Economy

India’s approach to Covid-19 is cloaked in pragmatism: Study

Amrita Nair-Ghaswalla Mumbai | Updated on April 09, 2020 Published on April 09, 2020

Indian consumers want brands to enhance engagement during the crisis

‘If Winter comes, can Spring be far behind?’ appears to be the overarching spirit of Indian consumers.

As an anxious nation waited and watched the world fall victim to Covid-19, it was the sheer pragmatism of Indian consumers that helped when the pandemic came to our doorstep. A new study has shown that what separates Indian consumers from British and Americans is ‘optimism and a sense of community’.

Indians also expect a quick recovery from the pandemic. At 54 per cent, India supersedes global average of 34 per cent in expectations of a speedy recovery, with most willing to work hard to fight it out. However, given the rocky road ahead, the study by Kantar, a data insights and consulting company, showed consumers have been stocking up on essentials and preparing for the worst, despite the palpable optimism.

Noting that the current lot of Indian consumers had, over the years, shed ‘frugality’ and lived it up, the pandemic appears to have made many hit the pause button. Whether consumers will learn to live with less has to be watched, says the report, but brands that stay away at this crucial hour could well run the danger of falling by the wayside.

The study, conducted among 1,100+ samples across 19 cities in 15 States, aims to understand urban India’s sentiments, and expectations from brands during the Covid-19 pandemic.

Covid-19, a disruption

India’s approach to the pandemic is cloaked in pragmatism. Though the insecurities are not very different from the rest of the world, Indian consumers tend to consider Covid-19 more a disruption and not a disease, notes the study.

While 69 per cent of those surveyed were upset about the day-to-day difficulties the pandemic had inflicted on them, it was the disruption that bothered Indians more than health concerns (48 per cent). The same is true across the world.

Consumers in India are not yet concerned (18 per cent) about an economic recession, as compared to Italy (30 per cent) and France (31 per cent), the study showed.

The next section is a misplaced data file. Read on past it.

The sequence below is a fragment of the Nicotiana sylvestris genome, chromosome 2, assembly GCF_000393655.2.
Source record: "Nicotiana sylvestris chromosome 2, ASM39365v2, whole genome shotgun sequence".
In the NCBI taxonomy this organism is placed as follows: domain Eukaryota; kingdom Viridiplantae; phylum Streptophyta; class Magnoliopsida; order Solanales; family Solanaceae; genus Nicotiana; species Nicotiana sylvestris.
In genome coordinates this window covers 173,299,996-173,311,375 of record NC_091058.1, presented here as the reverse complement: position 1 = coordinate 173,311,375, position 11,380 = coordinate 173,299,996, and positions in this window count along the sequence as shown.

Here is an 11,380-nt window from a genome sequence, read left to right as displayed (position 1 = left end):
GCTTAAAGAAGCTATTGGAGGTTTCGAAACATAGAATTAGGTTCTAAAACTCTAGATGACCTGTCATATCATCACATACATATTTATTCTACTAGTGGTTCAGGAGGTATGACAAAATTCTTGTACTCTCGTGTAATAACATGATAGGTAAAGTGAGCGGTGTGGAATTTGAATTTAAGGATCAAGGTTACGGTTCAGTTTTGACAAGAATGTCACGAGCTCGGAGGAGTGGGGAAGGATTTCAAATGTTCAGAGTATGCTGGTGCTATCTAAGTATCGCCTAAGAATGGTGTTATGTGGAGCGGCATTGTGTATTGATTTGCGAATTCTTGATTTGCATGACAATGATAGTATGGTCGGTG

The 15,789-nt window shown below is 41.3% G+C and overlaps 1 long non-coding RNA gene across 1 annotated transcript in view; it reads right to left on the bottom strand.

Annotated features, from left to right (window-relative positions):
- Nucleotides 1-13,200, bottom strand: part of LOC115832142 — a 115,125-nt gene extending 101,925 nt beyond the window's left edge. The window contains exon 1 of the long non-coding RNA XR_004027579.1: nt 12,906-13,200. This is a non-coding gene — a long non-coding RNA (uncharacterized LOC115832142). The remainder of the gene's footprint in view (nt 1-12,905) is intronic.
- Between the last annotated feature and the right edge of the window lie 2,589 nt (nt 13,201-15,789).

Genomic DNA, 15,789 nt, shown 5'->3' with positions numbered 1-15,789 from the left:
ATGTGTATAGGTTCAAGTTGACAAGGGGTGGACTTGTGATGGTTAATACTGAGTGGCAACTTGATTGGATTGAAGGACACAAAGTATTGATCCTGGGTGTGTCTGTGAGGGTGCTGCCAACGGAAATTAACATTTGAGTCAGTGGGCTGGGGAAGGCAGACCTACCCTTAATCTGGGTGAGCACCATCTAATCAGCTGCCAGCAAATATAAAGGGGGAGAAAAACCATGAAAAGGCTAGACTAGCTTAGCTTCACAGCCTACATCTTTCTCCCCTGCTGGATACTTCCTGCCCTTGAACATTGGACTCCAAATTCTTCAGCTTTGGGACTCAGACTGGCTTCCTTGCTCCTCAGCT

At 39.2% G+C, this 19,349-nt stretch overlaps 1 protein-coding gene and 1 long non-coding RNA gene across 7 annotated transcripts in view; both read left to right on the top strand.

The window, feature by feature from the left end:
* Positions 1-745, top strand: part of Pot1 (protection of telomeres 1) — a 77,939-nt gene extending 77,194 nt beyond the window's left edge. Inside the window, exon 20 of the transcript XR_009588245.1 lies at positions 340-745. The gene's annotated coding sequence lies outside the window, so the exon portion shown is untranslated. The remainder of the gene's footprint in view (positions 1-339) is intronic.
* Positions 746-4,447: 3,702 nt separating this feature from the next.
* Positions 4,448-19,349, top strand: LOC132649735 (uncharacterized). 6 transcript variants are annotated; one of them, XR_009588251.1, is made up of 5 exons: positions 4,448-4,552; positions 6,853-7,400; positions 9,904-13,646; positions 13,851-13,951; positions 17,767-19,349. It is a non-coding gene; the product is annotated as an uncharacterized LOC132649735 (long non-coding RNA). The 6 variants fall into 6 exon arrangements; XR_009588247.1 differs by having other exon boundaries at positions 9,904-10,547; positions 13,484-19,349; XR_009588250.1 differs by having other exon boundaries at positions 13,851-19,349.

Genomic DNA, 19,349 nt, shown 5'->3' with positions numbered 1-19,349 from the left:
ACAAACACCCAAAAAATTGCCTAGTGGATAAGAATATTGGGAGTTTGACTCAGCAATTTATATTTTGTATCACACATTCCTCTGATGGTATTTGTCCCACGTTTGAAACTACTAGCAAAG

Noting that salience plays a crucial role in brand equity and consumer decision-making, the study showed that Indian consumers want brands to take the fight home, with India leading the pack at 27 per cent, compared to South Korea at 25 per cent, Germany at 23 per cent, France at 21 per cent, the S at 18 per cent and Italy at 15 per cent.

The study urges brands not to exploit the situation. Since consumers expect advertising to help them navigate the new normal with a positive perspective, advertising should show how the brands can be helpful in the new everyday life. The study asks brands to inform consumers about the efforts taken to battle the situation.

Crisis and after

The study adds that strong brands, that continued to engage with their audience, recovered nine times faster following the financial crisis of 2008.

The BrandZ Top10 powerful brands soared 317 per cent, while BrandZ strong brands portfolio jumped 196 per cent. At the same time, the S&P 500 index was up 128 per cent, while the MSCI Word Index was up 59 per cent.

The report highlights that communication is not the only marketing lever that can be used at this time.

Asking brands not to focus on short-term equity and quarterly sales, the study urges them to stand up and show support, especially since 92 per cent of those surveyed said they wished to hear from brands. Asking brands to keep the light on and show people their mettle, the study said they needed to speak to people, and not consumers, at this time.

“Make it less about you and more about them. It is the time to build trust by setting your agenda aside and helping people heal and feel better. Be human, real, vulnerable,”suggested the study.

Follow us on Telegram, Facebook, Twitter, Instagram, YouTube and Linkedin. You can also download our Android App or IOS App.

Published on April 09, 2020
This article is closed for comments.
Please Email the Editor